Getting the insurance industry to act in unison is a lot like herding cats, which is just one of the challenges faced by those trying to launch a new initiative to recruit the next generation of talent into the business.
In my last blog, I reported on the steps taken by 110 attendees at the Insurance Education and Career Summit in Atlanta, who assembled to get the ball rolling on a campaign to more effectively attract the best and the brightest from the high school, college and post-graduate ranks.
The Summit, organized by the Griffith Insurance Education Foundation, drew representatives from insurance companies, brokerages, industry associations, universities and consulting firms (including yours truly). We were joined by more than a dozen insurance and risk-management students with lots of ideas on how to convince their peers to follow them into the business.
Together, we identified three of the biggest obstacles to attracting new blood into insurance (the industry’s poor image, uncoordinated resources and the lack of a compelling message). We recommended three initiatives to overcome these obstacles (research into student and parent attitudes toward insurance, crafting a catchy recruitment message, and creating an information hub for students).
We also determined who would take the lead—at least in the effort’s formative stage (Griffith and the Summit’s Titanium Sponsor, The Institutes, which handle a slew of insurance designation programs).
That was the easy part. Now comes the truly hard work.
What challenges must the Summit’s leaders, sponsors and participants meet to make this recruitment initiative successful?
One challenge will be to involve as many industry players as possible—even those who didn’t attend the Summit for whatever reason.
There is already a lot of good work being done in recruitment, and others are grappling with the same problems addressed in Atlanta. Since one of the obstacles cited by Summit attendees was a lack of coordinated resources and a unified message, recruiting more participants to hop on this new bandwagon would be a logical next step.
A second challenge will be to keep those who did attend the Summit engaged. The temptation might be to let Griffith and The Institutes handle the heavy lifting now that the Summit is over. But having attendees and their organizations continue to play an active and productive role, even if it’s only in an advisory capacity, would demonstrate our commitment to work together to draw new talent into an aging industry work force.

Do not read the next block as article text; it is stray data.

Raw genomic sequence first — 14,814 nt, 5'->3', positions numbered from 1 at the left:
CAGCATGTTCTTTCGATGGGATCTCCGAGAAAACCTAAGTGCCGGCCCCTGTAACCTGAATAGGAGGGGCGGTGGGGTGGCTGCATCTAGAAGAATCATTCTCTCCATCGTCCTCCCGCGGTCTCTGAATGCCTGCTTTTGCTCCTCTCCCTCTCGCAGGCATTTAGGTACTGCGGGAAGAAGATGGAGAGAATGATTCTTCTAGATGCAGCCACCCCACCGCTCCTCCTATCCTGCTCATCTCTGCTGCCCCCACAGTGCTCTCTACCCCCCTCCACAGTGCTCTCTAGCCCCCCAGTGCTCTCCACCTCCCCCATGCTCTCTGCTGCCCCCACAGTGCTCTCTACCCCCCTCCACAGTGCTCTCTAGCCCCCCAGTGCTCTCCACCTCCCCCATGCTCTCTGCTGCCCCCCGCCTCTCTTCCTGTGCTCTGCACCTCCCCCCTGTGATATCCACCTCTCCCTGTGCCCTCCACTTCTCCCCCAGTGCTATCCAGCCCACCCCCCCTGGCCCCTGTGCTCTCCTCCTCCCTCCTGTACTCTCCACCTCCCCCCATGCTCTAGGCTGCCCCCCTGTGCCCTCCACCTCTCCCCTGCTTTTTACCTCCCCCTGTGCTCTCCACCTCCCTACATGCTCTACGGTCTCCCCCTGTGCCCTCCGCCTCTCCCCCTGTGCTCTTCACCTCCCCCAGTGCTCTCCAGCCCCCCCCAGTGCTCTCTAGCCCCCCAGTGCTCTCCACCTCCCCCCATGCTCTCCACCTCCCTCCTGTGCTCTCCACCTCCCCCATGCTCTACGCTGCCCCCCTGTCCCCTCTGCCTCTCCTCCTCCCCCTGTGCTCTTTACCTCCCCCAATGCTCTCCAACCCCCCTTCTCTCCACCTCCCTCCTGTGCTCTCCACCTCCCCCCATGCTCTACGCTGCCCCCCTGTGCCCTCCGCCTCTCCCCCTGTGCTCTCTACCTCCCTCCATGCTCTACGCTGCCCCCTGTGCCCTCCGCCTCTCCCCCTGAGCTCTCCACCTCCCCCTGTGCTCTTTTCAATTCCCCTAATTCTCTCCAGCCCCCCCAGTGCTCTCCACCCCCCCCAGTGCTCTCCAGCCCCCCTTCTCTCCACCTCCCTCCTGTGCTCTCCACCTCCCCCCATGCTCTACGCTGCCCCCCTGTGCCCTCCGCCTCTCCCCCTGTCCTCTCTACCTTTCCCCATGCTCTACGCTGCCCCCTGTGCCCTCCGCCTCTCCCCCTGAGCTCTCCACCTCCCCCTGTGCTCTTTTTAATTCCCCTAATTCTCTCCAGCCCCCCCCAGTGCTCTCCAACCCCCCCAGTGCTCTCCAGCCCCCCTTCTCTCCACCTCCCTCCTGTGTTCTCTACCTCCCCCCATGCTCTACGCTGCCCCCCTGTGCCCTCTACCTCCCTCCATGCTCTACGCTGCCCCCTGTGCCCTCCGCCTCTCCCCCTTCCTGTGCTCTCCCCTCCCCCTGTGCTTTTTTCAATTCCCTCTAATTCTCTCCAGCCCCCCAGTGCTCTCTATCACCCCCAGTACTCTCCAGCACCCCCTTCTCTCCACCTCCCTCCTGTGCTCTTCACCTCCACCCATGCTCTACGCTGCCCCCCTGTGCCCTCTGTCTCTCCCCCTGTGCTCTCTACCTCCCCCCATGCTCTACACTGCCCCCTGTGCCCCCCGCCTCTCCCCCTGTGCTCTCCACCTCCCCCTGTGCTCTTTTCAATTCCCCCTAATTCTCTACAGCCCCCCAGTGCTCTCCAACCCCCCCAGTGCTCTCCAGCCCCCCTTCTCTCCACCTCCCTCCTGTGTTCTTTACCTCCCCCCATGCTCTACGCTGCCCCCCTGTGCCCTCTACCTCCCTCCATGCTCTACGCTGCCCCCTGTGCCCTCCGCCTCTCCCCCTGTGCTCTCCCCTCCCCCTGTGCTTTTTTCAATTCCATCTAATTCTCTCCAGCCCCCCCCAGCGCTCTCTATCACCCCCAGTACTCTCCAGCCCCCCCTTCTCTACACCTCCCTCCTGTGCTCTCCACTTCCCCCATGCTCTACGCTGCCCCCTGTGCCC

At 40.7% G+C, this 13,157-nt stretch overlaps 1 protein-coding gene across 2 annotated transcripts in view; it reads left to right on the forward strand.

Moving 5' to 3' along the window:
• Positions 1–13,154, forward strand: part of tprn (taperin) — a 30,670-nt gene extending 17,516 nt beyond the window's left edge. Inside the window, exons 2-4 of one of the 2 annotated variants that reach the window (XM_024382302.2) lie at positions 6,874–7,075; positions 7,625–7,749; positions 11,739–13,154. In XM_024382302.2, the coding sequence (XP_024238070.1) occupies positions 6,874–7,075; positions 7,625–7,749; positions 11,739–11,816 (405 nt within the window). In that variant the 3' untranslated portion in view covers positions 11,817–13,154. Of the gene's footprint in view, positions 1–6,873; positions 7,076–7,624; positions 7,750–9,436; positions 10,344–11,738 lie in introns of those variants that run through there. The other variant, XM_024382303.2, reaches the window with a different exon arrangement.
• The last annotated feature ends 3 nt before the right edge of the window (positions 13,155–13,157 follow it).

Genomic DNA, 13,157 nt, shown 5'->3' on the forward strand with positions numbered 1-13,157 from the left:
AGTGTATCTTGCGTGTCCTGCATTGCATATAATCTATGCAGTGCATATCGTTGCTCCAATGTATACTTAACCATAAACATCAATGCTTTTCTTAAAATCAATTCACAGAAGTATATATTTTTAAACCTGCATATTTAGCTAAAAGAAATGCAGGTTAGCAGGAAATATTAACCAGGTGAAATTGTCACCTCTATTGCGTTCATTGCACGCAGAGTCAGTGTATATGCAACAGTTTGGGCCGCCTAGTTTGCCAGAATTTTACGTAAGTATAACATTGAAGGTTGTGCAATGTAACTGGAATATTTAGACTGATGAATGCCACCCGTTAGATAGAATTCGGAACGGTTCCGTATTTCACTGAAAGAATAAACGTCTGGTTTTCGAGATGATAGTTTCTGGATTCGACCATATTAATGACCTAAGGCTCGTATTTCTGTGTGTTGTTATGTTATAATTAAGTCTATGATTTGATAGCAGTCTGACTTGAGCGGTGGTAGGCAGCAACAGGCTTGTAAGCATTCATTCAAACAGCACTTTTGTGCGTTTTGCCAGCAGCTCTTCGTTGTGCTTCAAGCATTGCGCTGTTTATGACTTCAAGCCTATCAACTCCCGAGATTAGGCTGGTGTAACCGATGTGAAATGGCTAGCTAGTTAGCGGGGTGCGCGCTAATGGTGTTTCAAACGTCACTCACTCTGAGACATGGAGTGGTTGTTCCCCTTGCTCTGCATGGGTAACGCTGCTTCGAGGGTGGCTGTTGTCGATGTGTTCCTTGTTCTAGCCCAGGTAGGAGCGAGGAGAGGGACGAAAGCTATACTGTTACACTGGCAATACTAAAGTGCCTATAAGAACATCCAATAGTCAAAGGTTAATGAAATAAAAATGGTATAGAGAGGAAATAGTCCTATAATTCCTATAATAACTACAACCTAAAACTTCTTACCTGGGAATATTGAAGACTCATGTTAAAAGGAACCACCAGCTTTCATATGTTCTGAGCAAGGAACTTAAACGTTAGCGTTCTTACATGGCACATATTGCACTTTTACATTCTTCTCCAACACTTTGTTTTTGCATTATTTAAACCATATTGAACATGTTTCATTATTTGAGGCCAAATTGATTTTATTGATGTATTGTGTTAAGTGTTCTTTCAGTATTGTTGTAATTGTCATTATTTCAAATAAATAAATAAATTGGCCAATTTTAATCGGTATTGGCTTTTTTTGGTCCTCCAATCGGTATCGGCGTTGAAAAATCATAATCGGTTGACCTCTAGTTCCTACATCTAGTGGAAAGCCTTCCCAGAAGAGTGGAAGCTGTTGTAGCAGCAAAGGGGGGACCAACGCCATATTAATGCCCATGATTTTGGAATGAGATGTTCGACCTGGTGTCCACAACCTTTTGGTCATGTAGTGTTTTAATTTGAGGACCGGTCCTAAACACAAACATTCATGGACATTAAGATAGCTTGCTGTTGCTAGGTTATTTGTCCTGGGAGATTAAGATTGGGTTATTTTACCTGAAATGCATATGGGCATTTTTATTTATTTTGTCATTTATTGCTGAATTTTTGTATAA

Maintaining a vital role for insurance and risk-management students in this initiative is a third challenge. The students attending the Summit provided an invaluable reality check since they are the ones in closest touch with those the insurance industry is trying to recruit—their young peers. Making sure the voice of students who are already committed to a career in the business is heard loud and clear each step of the way is therefore a very sensible goal.
In fact, in Atlanta I suggested that if we came out of the Summit with no other commitment, attendees should at least make sure the students in attendance land jobs in the industry after graduation. Each student delegate was highly professional, very motivated, and dedicated to a career in insurance and risk management. If there were more like them, we wouldn’t need this initiative. Their enthusiasm for working in insurance energized the entire Summit.
Of course, establishing some formal governance structure to manage the project—and raising money to finance it—will be additional challenges. But the fact that so many organizations were willing to commit time, money and people to this Summit is a good omen indeed.
It certainly is a worthy cause. After all, our industry’s future depends on its success.